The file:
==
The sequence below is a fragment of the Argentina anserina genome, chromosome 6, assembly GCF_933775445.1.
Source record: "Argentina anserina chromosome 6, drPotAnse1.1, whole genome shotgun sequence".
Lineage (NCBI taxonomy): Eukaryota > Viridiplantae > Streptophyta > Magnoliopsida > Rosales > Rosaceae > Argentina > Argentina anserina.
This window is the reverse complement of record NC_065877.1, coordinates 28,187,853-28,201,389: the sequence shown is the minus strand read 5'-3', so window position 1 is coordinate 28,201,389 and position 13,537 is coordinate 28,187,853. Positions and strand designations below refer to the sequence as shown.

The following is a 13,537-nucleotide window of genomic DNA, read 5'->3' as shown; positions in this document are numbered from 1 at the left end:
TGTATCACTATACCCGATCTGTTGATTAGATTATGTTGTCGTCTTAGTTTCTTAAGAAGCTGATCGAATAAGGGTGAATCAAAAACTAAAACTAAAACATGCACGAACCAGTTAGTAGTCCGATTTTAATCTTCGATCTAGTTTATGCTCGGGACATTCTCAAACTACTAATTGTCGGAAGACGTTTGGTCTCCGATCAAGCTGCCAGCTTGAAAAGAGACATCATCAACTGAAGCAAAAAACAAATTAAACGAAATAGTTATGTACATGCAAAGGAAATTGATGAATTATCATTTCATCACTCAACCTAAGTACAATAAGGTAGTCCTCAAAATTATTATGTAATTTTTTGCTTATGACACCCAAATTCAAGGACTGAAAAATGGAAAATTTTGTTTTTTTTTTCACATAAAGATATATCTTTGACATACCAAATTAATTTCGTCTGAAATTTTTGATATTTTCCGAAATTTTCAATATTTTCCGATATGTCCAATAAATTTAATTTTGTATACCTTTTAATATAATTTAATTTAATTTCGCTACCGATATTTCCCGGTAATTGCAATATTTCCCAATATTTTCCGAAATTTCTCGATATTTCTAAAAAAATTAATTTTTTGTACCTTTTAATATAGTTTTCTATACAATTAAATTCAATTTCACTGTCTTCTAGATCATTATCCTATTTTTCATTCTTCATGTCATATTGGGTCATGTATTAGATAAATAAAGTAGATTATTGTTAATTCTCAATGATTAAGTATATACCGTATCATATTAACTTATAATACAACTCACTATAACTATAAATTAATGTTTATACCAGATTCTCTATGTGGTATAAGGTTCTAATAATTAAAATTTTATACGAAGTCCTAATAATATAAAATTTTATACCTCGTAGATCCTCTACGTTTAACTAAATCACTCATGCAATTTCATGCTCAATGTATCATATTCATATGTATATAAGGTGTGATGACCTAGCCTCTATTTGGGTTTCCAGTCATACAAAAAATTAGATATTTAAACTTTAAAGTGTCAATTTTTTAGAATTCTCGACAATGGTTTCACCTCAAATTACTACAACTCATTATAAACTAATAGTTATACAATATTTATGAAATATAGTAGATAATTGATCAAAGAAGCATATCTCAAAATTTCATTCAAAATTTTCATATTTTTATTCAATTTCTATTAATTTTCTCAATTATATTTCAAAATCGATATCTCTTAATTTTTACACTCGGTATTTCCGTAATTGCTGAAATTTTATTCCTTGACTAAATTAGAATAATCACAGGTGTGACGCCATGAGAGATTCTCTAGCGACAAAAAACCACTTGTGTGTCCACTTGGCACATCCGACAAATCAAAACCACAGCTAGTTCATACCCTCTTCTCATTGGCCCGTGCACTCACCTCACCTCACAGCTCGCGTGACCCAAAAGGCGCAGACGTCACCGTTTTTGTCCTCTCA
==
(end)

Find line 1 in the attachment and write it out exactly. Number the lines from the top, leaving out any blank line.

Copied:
The sequence below is a fragment of the Argentina anserina genome, chromosome 6, assembly GCF_933775445.1.